5 Lessons for Graphic Designers
Rip to the eagles losing the Super Bowl last week, but it;’s all good we bounce back.
I am writing this newsletter a little earlier this week and wanted to drop some helpful stuff I’ve learned for all of you!
Graphic Design Takeaways
I might be moving soon and I got to be thinking about how grateful I am to be a freelance graphic designer and able to work anywhere in the world really. Granted I’m not moving very far, probably just gonna be moving into a slightly different part of the general LA area but it is cool knowing I have that freedom to go wherever I want.
As a freelancer, I don’t have to be worried about being super far away from my work or anything like that. It’s crazy how I’ve been working on my own for almost 2 years now, I remember when I first started my mindset was:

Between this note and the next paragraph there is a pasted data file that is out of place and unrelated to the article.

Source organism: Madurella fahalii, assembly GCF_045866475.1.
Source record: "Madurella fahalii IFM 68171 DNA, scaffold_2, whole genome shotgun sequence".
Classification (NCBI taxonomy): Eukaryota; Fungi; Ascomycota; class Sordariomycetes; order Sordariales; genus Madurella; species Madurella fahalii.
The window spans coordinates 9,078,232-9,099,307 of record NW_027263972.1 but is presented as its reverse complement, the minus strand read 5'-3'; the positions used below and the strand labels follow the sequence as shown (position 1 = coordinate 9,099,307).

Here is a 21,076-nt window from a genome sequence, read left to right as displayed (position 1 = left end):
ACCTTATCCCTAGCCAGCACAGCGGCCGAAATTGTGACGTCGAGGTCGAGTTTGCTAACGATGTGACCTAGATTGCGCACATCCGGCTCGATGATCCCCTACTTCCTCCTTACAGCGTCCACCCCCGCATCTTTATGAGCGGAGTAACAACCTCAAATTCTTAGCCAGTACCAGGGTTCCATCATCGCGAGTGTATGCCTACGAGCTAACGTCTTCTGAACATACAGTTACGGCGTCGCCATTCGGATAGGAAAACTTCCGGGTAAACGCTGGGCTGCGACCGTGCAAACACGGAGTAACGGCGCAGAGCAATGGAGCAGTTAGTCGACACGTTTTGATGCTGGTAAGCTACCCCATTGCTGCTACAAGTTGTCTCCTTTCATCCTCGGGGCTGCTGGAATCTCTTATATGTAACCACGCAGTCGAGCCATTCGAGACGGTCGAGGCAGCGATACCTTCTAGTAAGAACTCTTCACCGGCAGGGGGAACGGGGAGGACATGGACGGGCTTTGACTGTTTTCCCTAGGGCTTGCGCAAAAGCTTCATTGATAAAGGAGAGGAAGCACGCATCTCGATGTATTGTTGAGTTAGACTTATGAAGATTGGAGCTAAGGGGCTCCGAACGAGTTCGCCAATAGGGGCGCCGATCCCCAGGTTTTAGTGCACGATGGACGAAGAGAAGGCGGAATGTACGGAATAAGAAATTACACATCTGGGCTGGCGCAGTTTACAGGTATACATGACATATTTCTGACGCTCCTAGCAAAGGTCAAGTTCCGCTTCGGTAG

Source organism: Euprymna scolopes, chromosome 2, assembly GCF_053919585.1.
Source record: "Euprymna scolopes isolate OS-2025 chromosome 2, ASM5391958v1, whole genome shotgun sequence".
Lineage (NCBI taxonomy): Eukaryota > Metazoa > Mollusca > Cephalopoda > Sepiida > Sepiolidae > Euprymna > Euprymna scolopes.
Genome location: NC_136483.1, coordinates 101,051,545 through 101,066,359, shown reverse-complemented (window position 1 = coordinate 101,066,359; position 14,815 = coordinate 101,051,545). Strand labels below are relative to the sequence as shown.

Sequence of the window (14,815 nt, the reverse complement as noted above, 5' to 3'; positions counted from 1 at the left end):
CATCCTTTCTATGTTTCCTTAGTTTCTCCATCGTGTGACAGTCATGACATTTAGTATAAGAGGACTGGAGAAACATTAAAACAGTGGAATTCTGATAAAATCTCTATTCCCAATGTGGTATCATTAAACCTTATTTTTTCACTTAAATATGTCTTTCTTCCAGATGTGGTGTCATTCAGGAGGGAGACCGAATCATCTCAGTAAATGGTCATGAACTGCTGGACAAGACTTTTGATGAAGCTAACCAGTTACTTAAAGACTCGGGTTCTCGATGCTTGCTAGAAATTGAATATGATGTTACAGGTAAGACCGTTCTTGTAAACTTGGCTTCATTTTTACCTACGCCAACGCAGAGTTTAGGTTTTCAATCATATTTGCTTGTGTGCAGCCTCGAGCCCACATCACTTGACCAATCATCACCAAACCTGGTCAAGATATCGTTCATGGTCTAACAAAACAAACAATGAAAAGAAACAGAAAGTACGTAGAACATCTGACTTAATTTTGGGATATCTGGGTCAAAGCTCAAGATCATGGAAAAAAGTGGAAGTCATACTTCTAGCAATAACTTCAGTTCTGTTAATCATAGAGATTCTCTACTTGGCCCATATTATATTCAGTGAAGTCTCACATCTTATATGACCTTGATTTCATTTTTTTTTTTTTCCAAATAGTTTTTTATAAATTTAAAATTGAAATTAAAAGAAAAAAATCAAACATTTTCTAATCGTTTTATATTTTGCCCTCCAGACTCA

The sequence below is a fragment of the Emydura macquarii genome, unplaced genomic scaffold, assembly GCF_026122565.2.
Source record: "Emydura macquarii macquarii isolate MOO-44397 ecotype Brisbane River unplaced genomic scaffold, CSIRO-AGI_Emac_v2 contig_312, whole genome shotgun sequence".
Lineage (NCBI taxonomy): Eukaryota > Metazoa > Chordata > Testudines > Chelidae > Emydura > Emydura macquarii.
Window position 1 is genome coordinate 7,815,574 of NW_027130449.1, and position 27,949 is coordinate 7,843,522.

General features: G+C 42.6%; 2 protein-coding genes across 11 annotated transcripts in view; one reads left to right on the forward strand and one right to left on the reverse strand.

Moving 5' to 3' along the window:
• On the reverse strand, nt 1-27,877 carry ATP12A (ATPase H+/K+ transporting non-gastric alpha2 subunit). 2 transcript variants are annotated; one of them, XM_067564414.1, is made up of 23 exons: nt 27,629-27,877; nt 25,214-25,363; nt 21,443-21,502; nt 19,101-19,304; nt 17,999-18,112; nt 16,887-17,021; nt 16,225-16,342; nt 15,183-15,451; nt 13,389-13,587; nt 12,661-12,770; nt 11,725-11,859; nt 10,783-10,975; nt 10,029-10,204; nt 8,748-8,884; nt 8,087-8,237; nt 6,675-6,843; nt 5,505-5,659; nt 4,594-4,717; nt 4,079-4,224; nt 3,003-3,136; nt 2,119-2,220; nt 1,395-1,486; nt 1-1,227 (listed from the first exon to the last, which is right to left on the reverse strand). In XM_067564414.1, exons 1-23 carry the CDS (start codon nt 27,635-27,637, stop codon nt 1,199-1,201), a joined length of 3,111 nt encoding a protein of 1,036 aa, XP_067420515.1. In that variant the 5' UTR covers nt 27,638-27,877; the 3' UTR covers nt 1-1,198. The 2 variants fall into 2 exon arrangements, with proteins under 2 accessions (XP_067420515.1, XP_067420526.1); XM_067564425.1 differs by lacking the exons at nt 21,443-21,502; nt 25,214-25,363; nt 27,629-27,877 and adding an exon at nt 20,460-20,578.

“Maybe I’ll try this out for a few months and if I don’t make enough money worst case scenario I’ll get another job.”
Well, I haven’t had another job yet so that’s pretty cool.
This whole idea of remote work and freelancing got me thinking about a video I made recently about my experience after two years of freelancing.
Feel free to watch that, but I also wanted to boil down five of the most important takeaways from that video and write them in this newsletter so they’re immortalized in the sub stack universe as well.
Sometimes I have fear of saying the same things across different platforms but then I realize that not everyone sees everything on every platform (except for maybe some of the diehard homies).
So with that being said here are my top five